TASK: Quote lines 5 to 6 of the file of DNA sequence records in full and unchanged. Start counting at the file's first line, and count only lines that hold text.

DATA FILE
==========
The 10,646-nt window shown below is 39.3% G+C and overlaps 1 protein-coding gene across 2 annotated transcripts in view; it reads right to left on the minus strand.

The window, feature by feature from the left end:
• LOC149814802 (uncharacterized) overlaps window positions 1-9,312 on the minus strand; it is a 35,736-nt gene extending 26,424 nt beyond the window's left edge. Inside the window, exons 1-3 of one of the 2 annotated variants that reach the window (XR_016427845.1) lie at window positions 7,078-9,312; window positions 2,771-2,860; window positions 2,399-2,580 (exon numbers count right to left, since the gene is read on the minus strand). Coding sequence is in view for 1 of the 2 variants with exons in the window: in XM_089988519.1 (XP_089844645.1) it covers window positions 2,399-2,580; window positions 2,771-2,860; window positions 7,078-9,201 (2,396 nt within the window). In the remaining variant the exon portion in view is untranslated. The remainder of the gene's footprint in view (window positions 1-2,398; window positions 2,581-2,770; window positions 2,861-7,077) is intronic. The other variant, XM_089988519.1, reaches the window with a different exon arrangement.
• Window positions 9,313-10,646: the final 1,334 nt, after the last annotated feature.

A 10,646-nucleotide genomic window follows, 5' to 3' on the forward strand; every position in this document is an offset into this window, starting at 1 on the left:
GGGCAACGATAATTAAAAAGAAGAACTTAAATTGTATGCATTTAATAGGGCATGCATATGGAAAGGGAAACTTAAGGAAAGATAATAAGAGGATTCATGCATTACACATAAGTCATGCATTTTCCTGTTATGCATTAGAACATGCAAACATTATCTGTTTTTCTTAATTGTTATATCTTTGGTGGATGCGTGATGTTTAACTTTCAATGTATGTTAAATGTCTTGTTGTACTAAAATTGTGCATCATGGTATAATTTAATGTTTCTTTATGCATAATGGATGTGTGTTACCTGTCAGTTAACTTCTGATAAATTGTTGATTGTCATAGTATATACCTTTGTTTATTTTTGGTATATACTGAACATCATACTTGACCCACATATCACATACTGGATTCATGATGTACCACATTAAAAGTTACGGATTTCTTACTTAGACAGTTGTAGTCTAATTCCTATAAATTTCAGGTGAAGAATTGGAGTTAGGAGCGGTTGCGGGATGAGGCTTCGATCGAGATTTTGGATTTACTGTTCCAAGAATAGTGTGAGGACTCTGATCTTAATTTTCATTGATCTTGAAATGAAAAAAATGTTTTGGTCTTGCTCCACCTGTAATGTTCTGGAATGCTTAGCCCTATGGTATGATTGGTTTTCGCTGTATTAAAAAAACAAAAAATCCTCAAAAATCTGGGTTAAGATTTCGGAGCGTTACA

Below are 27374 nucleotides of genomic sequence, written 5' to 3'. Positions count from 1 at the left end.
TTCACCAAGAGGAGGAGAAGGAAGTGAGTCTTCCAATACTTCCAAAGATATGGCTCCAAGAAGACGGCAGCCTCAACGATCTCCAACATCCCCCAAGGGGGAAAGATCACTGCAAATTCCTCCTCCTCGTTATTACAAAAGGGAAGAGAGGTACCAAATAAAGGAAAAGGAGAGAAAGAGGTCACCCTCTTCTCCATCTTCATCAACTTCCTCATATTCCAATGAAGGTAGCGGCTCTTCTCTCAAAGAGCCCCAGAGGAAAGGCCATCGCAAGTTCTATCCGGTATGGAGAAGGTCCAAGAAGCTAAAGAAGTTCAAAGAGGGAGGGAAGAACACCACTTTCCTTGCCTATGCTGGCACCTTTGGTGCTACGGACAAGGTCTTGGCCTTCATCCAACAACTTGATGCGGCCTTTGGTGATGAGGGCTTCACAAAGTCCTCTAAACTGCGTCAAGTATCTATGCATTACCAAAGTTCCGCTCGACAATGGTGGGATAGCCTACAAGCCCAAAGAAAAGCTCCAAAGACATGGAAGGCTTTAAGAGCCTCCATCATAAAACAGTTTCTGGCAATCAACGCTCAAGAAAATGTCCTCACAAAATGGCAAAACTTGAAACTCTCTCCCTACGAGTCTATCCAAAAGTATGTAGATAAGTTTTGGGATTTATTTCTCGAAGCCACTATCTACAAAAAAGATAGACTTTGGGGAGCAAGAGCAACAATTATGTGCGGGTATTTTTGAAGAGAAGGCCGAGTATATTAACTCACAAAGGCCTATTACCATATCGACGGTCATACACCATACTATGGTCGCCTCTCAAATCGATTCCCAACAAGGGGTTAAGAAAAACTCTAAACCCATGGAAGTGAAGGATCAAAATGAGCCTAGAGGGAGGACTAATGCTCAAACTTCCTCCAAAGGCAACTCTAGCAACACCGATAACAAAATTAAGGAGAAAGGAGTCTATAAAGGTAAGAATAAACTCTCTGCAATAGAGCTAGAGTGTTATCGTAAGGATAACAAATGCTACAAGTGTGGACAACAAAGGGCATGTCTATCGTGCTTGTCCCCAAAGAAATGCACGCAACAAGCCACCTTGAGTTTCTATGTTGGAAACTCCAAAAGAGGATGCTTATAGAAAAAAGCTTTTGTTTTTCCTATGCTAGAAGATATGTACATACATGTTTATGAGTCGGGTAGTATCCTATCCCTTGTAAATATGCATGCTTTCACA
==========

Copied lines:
A 10,646-nucleotide genomic window follows, 5' to 3' on the forward strand; every position in this document is an offset into this window, starting at 1 on the left:
GGGCAACGATAATTAAAAAGAAGAACTTAAATTGTATGCATTTAATAGGGCATGCATATGGAAAGGGAAACTTAAGGAAAGATAATAAGAGGATTCATGCATTACACATAAGTCATGCATTTTCCTGTTATGCATTAGAACATGCAAACATTATCTGTTTTTCTTAATTGTTATATCTTTGGTGGATGCGTGATGTTTAACTTTCAATGTATGTTAAATGTCTTGTTGTACTAAAATTGTGCATCATGGTATAATTTAATGTTTCTTTATGCATAATGGATGTGTGTTACCTGTCAGTTAACTTCTGATAAATTGTTGATTGTCATAGTATATACCTTTGTTTATTTTTGGTATATACTGAACATCATACTTGACCCACATATCACATACTGGATTCATGATGTACCACATTAAAAGTTACGGATTTCTTACTTAGACAGTTGTAGTCTAATTCCTATAAATTTCAGGTGAAGAATTGGAGTTAGGAGCGGTTGCGGGATGAGGCTTCGATCGAGATTTTGGATTTACTGTTCCAAGAATAGTGTGAGGACTCTGATCTTAATTTTCATTGATCTTGAAATGAAAAAAATGTTTTGGTCTTGCTCCACCTGTAATGTTCTGGAATGCTTAGCCCTATGGTATGATTGGTTTTCGCTGTATTAAAAAAACAAAAAATCCTCAAAAATCTGGGTTAAGATTTCGGAGCGTTACA